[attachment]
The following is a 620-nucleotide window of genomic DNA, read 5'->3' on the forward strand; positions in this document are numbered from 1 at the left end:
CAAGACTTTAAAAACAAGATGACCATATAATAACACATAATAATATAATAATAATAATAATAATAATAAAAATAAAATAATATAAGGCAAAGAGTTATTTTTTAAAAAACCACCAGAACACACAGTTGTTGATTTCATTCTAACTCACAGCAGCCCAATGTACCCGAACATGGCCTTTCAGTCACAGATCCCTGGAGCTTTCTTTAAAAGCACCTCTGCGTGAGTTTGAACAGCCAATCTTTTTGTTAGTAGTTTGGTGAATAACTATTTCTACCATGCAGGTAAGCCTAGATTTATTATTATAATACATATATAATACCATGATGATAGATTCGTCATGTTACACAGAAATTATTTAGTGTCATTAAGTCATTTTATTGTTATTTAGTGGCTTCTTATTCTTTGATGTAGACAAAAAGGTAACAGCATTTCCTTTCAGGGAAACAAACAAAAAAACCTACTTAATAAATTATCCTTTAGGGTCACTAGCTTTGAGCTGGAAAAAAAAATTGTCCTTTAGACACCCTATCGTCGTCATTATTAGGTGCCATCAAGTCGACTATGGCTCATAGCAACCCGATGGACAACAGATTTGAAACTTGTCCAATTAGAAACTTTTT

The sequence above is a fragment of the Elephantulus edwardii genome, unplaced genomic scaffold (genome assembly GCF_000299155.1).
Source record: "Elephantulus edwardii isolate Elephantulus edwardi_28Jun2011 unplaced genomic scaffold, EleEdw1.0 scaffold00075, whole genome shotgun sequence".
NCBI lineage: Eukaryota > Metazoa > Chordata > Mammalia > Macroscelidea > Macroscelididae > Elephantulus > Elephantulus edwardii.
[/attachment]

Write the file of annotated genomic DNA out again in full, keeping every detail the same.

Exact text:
The following is a 620-nucleotide window of genomic DNA, read 5'->3' on the forward strand; positions in this document are numbered from 1 at the left end:
CAAGACTTTAAAAACAAGATGACCATATAATAACACATAATAATATAATAATAATAATAATAATAATAAAAATAAAATAATATAAGGCAAAGAGTTATTTTTTAAAAAACCACCAGAACACACAGTTGTTGATTTCATTCTAACTCACAGCAGCCCAATGTACCCGAACATGGCCTTTCAGTCACAGATCCCTGGAGCTTTCTTTAAAAGCACCTCTGCGTGAGTTTGAACAGCCAATCTTTTTGTTAGTAGTTTGGTGAATAACTATTTCTACCATGCAGGTAAGCCTAGATTTATTATTATAATACATATATAATACCATGATGATAGATTCGTCATGTTACACAGAAATTATTTAGTGTCATTAAGTCATTTTATTGTTATTTAGTGGCTTCTTATTCTTTGATGTAGACAAAAAGGTAACAGCATTTCCTTTCAGGGAAACAAACAAAAAAACCTACTTAATAAATTATCCTTTAGGGTCACTAGCTTTGAGCTGGAAAAAAAAATTGTCCTTTAGACACCCTATCGTCGTCATTATTAGGTGCCATCAAGTCGACTATGGCTCATAGCAACCCGATGGACAACAGATTTGAAACTTGTCCAATTAGAAACTTTTT

The sequence above is a fragment of the Elephantulus edwardii genome, unplaced genomic scaffold (genome assembly GCF_000299155.1).
Source record: "Elephantulus edwardii isolate Elephantulus edwardi_28Jun2011 unplaced genomic scaffold, EleEdw1.0 scaffold00075, whole genome shotgun sequence".
NCBI lineage: Eukaryota > Metazoa > Chordata > Mammalia > Macroscelidea > Macroscelididae > Elephantulus > Elephantulus edwardii.